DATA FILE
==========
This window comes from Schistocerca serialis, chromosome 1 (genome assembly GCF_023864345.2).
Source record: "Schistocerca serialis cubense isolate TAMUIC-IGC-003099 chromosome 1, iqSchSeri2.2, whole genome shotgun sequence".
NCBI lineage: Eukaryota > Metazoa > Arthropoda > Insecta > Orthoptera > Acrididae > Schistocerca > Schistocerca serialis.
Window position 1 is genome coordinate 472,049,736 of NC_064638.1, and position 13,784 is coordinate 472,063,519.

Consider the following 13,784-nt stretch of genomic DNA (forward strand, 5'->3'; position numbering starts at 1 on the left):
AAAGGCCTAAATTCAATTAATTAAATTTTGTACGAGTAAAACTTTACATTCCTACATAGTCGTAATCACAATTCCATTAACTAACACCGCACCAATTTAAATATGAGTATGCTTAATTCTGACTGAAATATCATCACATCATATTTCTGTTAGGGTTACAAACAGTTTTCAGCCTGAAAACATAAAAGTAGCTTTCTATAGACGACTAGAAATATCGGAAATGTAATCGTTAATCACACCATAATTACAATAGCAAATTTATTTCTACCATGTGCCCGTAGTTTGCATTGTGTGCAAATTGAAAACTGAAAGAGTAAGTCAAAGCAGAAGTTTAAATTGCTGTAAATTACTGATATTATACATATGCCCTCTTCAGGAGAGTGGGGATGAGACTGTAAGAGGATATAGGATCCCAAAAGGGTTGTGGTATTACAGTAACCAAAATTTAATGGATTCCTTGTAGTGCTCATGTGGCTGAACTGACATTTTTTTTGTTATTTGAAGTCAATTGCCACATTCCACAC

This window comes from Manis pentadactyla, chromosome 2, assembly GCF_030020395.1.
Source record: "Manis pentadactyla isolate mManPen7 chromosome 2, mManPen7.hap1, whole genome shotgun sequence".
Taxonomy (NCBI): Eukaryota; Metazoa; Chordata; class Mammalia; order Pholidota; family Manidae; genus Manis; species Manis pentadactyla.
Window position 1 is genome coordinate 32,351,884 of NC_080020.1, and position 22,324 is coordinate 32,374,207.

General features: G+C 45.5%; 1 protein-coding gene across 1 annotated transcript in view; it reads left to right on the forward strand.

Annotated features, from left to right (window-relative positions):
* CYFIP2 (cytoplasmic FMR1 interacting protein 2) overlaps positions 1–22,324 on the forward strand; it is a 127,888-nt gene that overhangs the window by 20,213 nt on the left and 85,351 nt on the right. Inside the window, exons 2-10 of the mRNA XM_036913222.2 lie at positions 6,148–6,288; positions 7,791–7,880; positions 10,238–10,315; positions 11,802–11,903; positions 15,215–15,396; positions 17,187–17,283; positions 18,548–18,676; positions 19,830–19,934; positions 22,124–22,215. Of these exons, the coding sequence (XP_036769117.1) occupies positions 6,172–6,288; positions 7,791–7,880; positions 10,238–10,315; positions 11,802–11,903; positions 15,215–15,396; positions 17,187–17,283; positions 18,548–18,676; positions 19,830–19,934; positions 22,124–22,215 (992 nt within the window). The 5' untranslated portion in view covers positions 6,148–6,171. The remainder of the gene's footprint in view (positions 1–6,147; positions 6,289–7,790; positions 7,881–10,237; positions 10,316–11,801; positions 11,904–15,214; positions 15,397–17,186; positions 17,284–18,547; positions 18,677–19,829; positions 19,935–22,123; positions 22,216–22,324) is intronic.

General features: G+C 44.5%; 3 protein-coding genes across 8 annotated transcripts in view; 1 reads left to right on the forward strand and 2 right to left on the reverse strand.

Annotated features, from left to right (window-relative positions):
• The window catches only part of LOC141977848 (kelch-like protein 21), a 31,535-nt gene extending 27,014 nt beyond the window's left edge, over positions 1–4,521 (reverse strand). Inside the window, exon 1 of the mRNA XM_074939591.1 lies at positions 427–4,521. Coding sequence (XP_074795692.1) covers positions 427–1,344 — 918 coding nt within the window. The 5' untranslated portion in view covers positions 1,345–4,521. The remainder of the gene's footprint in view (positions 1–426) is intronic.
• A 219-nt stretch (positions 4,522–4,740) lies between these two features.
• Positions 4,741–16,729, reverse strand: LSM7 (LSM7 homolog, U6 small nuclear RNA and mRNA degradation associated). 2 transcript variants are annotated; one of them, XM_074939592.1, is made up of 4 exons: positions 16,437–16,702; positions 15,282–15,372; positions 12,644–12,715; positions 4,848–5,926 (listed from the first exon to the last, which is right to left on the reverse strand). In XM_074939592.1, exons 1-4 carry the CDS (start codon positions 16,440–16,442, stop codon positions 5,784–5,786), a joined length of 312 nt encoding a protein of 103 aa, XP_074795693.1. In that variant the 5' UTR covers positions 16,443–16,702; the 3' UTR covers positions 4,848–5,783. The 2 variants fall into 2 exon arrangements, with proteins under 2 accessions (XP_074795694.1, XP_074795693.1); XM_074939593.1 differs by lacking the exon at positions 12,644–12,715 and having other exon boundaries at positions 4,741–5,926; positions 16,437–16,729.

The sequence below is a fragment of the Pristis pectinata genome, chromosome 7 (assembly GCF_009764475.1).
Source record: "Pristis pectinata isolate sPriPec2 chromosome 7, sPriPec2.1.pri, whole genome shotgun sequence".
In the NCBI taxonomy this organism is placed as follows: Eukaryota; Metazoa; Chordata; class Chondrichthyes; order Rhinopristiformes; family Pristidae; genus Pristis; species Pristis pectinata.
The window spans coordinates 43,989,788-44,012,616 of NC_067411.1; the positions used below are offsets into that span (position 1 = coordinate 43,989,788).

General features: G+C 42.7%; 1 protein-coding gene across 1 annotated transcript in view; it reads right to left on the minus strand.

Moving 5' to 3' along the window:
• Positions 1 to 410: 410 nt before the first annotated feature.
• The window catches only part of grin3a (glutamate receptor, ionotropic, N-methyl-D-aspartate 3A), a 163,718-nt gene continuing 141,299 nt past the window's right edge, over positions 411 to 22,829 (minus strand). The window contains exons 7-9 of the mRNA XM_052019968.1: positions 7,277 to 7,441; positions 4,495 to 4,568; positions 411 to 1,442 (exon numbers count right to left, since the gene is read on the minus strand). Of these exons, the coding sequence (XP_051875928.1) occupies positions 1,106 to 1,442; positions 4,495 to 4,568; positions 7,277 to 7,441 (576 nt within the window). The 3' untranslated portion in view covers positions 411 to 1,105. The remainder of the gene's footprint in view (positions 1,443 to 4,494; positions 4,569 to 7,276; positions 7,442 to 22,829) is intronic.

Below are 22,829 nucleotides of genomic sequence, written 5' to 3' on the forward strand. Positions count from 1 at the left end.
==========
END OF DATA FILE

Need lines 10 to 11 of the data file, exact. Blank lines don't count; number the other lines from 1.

Window position 1 is genome coordinate 32,351,884 of NC_080020.1, and position 22,324 is coordinate 32,374,207.

General features: G+C 45.5%; 1 protein-coding gene across 1 annotated transcript in view; it reads left to right on the forward strand.